The guilty verdicts this week for two of Anna Nicole Smith's closest confidantes in a trial that focused on the former Playboy model's drug use are unlikely to lead to any jail time, legal experts said today.
"It really was a complete waste of time and effort," noted criminal defense attorney Mark Geragos told "Good Morning America."
"I suspect if not but for Anna Nicole Smith, this case would never have been prosecuted."
Stern was found guilty of giving false names and acting by fraud to obtain prescriptions, the Associated Press reported. Eroshevich also was convicted of unlawfully prescribing painkiller Vicodin by fraud. Sentencing is scheduled for early next year.
Although the two could face up to three years in prison, Geragos and former prosecutor Robin Sax predicted jail time was unlikely. Both considered the trial a win for the defense despite the guilty verdicts because they were handed down on a scant few of the many charges against them, the others much more serious
"Of all the counts, that was it? Not so much of a win," Sax said. "Here you only have a conviction based on one incident based in November 2006 when Howard Stern's name was used on a prescription."
The verdicts, however, could mean the loss of Stern's law license and Eroshevich's medical license. Smith's primary doctor, Sandeep Kapoor, was acquitted of all charges.
Lawyers for Stern, Kapoor and Eroshevich had argued during the trial that their clients were not guilty because they were only helping someone with documented pain and depression.
Geragos suggested that the judge, who often seemed irritated with the prosecution during the course of the trial, could go so far as to throw out the entire case.
"He wasn't impressed with the prosecution because there wasn't much to be impressed by," he said.
As for Stern's obtaining Smith's prescriptions under his own name, Sax said, welcome to Hollywood.
Geragos said it was not uncommon in Hollywood for celebrities to get their medications under someone else's name for privacy reasons.
"It's a way of protecting yourself," he said.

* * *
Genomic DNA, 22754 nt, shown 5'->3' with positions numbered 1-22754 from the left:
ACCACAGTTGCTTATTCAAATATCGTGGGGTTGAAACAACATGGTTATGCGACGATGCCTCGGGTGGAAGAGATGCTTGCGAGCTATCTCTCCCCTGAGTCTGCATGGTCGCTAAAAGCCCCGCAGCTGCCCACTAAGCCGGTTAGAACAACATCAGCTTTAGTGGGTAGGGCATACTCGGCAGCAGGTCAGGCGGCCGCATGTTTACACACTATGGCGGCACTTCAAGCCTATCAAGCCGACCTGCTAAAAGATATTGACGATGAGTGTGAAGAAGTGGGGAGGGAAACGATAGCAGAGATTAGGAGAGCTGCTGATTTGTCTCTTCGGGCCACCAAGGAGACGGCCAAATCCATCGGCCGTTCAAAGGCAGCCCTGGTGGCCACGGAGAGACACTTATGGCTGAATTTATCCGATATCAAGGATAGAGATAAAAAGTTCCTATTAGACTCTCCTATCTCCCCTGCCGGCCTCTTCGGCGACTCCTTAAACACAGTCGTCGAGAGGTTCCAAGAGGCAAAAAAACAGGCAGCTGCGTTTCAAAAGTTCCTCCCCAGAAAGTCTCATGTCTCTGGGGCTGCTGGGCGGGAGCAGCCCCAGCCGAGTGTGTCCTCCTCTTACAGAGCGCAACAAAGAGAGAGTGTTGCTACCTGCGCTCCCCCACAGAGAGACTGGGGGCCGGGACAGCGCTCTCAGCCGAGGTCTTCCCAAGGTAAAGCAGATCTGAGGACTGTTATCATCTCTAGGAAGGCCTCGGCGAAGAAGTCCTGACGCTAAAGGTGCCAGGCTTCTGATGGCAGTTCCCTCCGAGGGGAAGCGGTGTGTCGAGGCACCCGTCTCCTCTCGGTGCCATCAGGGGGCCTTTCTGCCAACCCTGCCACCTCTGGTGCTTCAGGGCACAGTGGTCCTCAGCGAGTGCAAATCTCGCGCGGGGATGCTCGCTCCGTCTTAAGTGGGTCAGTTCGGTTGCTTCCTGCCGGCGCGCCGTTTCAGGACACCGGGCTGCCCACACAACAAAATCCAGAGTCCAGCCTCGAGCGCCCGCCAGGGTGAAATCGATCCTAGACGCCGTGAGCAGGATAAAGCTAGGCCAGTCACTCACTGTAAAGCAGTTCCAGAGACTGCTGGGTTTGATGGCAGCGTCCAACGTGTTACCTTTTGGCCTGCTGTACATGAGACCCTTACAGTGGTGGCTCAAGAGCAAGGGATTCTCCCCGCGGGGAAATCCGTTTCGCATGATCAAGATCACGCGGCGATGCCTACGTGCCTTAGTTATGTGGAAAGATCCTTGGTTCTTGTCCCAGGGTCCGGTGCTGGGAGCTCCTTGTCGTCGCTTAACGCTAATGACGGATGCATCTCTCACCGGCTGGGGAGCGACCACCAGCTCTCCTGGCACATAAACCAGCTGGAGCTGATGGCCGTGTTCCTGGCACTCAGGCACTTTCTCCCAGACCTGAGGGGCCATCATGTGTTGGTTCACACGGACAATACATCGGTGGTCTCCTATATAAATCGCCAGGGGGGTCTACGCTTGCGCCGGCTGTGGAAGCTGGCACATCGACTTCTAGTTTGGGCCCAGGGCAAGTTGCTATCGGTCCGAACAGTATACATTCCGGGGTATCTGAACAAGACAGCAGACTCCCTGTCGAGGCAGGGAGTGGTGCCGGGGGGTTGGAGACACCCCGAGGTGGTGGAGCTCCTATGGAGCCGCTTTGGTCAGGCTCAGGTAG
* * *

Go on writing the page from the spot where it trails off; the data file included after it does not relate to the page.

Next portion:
Smith had a knack for both stealing the spotlight and creating a train wreck of her life. She was found dead of a prescription drug overdose in a Florida hotel in February 2007. Her official cause of death was listed as the combined effects from nine different prescription drugs, including Valium and Atavan.
"The message is clear," ABC News legal analyst Dana Cole said. "You cannot give drugs to a known addict -- and her whole public perception was that she was a drug-crazed, drug-addicted individual."
Smith's death was one of the first of a string of notable Hollywood deaths by prescription drugs, including Michael Jackson and Heath Ledger.
California Attorney General Jerry Brown said the trend must stop.
"Just because it's in a nice little package and has a name on it and a date and a doctor's name under it, doesn't mean that it can't kill you," he said.
Smith also was to blame, the prosecution said. They claimed that Smith was also guilty in a conspiracy and that she may have traded sex for drugs.
Smith's troubles with prescription drugs were well known. Though her reality show earned high ratings, she made headlines for appearing intoxicated in public, including at the 2004 American Music Awards.
In an exclusive interview 10 years ago, Smith told ABC News that she had serious drug problems.
"I was on prescription pain medication and I was taking too much and I went into a coma for that," she said.
ABC News' Michael S. James and The Associated Press contributed to this report.